Chessman didn’t do himself any favours by representing himself in court. His demeanour was interpreted as arrogant and matters weren’t helped by the fact that the court stenographer died early on in the trial.
The transcription was now undertaken by a relative of the prosecutor, without Chessman's approval. That relative, a chronic alcoholic, made indiscriminate changes and couldn't even interpret his own handiwork in a court of law. But despite such judicial bungling even Chessman’s own defence lawyer George T. Davis thought the defendant difficult. However, Davis became fond of Chessman over the years and even though he believed him to be arrogant he also thought of him as a ‘decent and sensitive guy’.
"California was determined never to give him a retrial," said Davis years later. "Our only hope was to get the case into a federal court."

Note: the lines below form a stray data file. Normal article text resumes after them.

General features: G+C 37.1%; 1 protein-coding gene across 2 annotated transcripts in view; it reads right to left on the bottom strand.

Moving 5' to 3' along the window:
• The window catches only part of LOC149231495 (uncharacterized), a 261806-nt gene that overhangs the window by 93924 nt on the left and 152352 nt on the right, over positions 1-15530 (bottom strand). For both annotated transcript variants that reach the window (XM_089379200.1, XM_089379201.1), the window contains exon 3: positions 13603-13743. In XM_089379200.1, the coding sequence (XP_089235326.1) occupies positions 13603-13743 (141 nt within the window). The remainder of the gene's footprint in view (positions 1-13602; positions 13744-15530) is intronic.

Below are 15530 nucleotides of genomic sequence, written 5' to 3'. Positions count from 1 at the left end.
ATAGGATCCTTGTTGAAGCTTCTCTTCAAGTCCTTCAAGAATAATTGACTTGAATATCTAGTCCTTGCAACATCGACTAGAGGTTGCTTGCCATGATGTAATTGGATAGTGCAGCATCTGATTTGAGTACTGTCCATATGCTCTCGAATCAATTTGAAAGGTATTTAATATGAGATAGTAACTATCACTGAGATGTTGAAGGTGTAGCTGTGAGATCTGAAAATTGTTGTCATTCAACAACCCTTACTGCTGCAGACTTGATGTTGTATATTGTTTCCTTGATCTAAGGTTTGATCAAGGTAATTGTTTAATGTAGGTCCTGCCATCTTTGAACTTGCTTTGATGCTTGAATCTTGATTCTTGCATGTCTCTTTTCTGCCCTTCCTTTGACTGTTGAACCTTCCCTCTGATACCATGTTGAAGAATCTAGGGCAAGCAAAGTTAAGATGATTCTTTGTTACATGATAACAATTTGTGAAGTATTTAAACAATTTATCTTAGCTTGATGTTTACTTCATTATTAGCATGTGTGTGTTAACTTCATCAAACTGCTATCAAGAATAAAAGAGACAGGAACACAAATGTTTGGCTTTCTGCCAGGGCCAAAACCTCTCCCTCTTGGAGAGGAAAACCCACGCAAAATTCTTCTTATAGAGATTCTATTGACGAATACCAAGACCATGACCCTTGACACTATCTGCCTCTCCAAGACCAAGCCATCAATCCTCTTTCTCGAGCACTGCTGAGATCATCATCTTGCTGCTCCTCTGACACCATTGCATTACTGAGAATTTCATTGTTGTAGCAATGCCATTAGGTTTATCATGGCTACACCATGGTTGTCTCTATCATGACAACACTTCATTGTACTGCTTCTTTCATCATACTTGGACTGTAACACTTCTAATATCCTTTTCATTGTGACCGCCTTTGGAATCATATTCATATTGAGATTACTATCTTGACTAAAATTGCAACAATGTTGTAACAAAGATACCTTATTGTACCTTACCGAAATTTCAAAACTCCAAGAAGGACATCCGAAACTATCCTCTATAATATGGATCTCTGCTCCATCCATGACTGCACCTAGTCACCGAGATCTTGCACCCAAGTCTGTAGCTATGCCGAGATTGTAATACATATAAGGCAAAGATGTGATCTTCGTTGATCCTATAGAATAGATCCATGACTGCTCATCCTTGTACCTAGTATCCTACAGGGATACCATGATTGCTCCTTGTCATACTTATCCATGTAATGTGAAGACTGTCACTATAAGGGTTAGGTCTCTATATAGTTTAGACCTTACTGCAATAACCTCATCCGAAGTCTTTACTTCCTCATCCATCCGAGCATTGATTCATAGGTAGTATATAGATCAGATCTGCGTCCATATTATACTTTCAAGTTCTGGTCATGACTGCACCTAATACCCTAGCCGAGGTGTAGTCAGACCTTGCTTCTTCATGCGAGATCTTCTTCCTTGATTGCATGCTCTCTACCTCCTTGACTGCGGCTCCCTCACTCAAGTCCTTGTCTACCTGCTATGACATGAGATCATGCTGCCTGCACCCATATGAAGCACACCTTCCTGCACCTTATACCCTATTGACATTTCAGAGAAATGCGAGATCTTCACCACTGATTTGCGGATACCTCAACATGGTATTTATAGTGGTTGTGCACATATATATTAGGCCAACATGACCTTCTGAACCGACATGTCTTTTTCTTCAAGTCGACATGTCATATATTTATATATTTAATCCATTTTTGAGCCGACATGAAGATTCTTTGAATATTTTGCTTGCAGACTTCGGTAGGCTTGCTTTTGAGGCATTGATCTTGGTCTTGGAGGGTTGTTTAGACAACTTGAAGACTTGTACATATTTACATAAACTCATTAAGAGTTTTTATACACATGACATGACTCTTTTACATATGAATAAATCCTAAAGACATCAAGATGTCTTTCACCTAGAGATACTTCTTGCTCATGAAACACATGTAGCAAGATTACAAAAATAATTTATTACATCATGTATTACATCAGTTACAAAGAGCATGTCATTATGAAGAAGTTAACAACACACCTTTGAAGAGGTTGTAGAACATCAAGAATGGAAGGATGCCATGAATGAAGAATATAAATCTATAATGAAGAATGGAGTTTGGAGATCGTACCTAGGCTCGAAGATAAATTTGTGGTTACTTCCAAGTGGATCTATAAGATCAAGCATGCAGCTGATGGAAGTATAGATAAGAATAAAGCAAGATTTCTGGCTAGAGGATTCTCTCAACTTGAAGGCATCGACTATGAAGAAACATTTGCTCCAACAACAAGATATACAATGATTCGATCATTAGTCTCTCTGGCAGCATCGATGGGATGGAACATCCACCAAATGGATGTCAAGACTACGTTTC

During the trial Chessman repeatedly refuted claims that he was the Red Light Bandit, but could not provide evidence corroborating his innocence.
Eventually the jury determined that one of the kidnapping counts included bodily harm of the victim. The jury did not recommend mercy, so the death sentence was automatically applied. Chessman was convicted as the ‘Red Light Bandit’ for the kidnap and rape of one Mary Alice Meza.